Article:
Inherent in the user dynamics of the map completed by O'Reilly and Battelle are the theoretical foundations of social networking. Specifically the architecture of participation, interactivity, generation of trust through transparency, and the harnessing of collective expectations through blogs and other forms of social networking including Facebook and MySpace.

Figure 1: Web 2.0 Explained

As can be seen from the above graphic, immediacy, transparency and trust are all critical aspects of social networking and exemplify the broader trends of communication and collaboration. In this respect athletes and celebrities aren't so much seen as on a pedestal as much anymore they are seen for their true talents, which is counter to the spin invoked by intricate and expensive IMC campaigns (Cowlett, 2000). As a result of these dynamics the demand for transparency is so great today that for those athletes and celebrities that don't provide it become the basis for speculation at best and the subject of expose' television networks including TMZ and and getting roasted on celebrity blog sites including Both of these gossip sites can be particularly vicious in the analyses and assessments of athletes and celebrities that are in fact hiding much or appear to be something they are no, spinning their identities through IMC campaigns alone.

Both athletes and celebrities however are realizing that social networking gives them the chance to be much more interactive with their fans, in addition to being able to practice damage control if their lack of judgment gets them into problems. Consider the use of blogs by Brittany Spears, Lindsay Lohan and Paris Hilton, the bad-girl trio of the last two years. All of them owe the start of their careers to the successful execution of a series of IMC campaigns that were both driven by new album releases, and events including concerts. These IMC strategies in the case of Spears and Lohan propelled the girls to superstar status. Both seemed destined to have long and successful careers in music and film. The series of bad judgments made by both Spears and Lohan forced them both initially into seclusion yet they are attempting to resurrect their careers through the use of social networking including setting up fan pages on MySpace (Muchmore, 2006). Both have been pummeled by TMX, and other celebrity gossip sites for their lack of transparency in the midst of their many challenges. Within the last six months both of these celebrities have embraced social networking as a means to get their side of the many challenges both have faced. Reacting to PR challenges with social networking is a good strategy yet to have begun with this as an essential part of how they connected with their fan base would have been much better. Consider the examples of these athletes as a case in point.

Contrast Spear's Lohan's and Hilton's haphazard approach to communicating to the approach taken by Derek Jeter, Carmelo Anthony, and David Beckham, all super-star athletes in their respective sports of baseball, basketball and soccer. Derek Jeter is the captain of the New York Yankees and regularly blogs on, discussing the controversy between him and Alex Rodriguez, 3rd baseman of the Yankees, who has the largest contract in Yankee's history. There has been contention over Rodriguez playing short-stop, and the New York media, which can be ruthless, has played up the conflict between Jeter and Rodriguez, yet Jeter has diffused the situation through candid and frank posts on his blog. Carmelo Anthony, arrested for DUI in Denver, is in danger of losing his contract with the Denver Nuggets. Anthony blogs on to tell his side of the story, also keeping the sports media straight on the facts to minimize the confusion over his arrest for drunk driving.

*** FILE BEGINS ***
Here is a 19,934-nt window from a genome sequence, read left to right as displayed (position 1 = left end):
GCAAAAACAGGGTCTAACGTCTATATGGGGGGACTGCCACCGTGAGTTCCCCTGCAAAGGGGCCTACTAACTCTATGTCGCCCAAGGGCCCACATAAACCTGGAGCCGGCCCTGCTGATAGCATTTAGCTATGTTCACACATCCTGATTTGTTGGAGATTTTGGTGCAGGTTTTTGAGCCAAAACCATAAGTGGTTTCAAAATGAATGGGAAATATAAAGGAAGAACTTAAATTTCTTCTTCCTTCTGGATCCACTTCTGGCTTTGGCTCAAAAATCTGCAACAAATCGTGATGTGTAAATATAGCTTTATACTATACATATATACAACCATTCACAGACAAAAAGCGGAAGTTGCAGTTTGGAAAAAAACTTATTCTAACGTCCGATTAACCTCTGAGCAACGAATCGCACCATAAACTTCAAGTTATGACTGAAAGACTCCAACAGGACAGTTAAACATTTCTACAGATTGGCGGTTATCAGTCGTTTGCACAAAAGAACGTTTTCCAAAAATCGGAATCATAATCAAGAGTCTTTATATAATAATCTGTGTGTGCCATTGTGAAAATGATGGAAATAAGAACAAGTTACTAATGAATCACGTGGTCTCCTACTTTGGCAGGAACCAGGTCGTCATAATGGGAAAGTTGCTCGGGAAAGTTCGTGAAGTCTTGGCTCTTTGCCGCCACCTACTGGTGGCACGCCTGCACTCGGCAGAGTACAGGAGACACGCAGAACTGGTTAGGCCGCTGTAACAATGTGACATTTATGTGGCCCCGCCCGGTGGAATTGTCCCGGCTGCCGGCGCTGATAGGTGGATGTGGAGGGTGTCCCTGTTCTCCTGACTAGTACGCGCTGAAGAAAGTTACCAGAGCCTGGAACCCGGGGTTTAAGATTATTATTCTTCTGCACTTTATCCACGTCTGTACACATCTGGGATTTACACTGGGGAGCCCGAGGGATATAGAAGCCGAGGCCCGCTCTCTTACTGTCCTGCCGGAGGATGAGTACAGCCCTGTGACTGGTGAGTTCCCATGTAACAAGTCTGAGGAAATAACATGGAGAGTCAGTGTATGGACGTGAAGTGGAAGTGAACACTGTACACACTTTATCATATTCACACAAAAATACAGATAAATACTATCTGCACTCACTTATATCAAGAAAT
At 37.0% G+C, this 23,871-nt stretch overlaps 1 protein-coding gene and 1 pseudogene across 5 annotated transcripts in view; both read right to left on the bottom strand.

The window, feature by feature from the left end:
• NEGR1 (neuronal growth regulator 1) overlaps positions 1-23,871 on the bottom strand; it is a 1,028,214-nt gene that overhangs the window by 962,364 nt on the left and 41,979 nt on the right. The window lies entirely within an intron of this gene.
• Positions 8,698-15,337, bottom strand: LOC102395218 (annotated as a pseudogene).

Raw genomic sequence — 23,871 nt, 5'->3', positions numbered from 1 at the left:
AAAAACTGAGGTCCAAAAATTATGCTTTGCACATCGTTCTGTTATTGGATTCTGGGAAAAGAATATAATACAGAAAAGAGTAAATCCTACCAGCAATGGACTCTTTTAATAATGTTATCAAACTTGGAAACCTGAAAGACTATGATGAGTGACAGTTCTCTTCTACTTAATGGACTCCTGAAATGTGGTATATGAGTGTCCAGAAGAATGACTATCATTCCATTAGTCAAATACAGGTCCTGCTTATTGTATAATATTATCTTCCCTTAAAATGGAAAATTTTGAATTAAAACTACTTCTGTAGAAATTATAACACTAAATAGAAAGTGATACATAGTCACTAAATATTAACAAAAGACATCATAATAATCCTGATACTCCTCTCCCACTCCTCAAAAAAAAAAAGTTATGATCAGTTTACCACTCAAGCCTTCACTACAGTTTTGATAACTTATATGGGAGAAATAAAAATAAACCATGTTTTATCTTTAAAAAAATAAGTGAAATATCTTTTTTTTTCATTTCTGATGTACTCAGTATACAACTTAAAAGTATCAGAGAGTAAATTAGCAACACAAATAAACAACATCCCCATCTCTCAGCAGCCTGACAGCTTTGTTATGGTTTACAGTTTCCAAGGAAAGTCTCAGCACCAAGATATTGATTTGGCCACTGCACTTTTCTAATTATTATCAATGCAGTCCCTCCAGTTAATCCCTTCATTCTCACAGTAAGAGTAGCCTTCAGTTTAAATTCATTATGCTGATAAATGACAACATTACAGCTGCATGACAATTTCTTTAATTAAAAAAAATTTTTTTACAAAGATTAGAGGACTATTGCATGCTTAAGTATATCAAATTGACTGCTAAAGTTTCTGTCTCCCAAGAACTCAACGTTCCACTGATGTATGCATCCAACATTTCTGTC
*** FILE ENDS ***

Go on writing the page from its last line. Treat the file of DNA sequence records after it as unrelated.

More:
Perhaps no other athlete in modern times has orchestrated the use of IMC campaigns used to support his personal endorsements and the use of blogs to share his unpretentious personality as David Beckham. His move from the United Kingdom to the U.S., settling in Los Angeles was orchestrated with a series of IMC campaigns including a reality-based television show that comically showed his wife attempting to navigate the streets of Beverly Hills and get settled. Beckham's brand is pure performance on the soccer field and relies on social networking to underscore humility and a lack of pretension. Beckham does not have a UVP; he is himself, and in that authenticity, he both becomes accessible and transparent to his fans and to the gossip media who tracks him and his families' daily lives.


The era of IMC-based campaigns for managing careers and the significant events that comprise them is over. Instead there needs to be a hybrid approach that balances the aspects… [END OF PREVIEW] . . . READ MORE

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APA Style

Internet and Social Networks Affect PR.  (2008, May 3).  Retrieved September 18, 2021, from

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"Internet and Social Networks Affect PR."  3 May 2008.  Web.  18 September 2021. <>.

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"Internet and Social Networks Affect PR."  May 3, 2008.  Accessed September 18, 2021.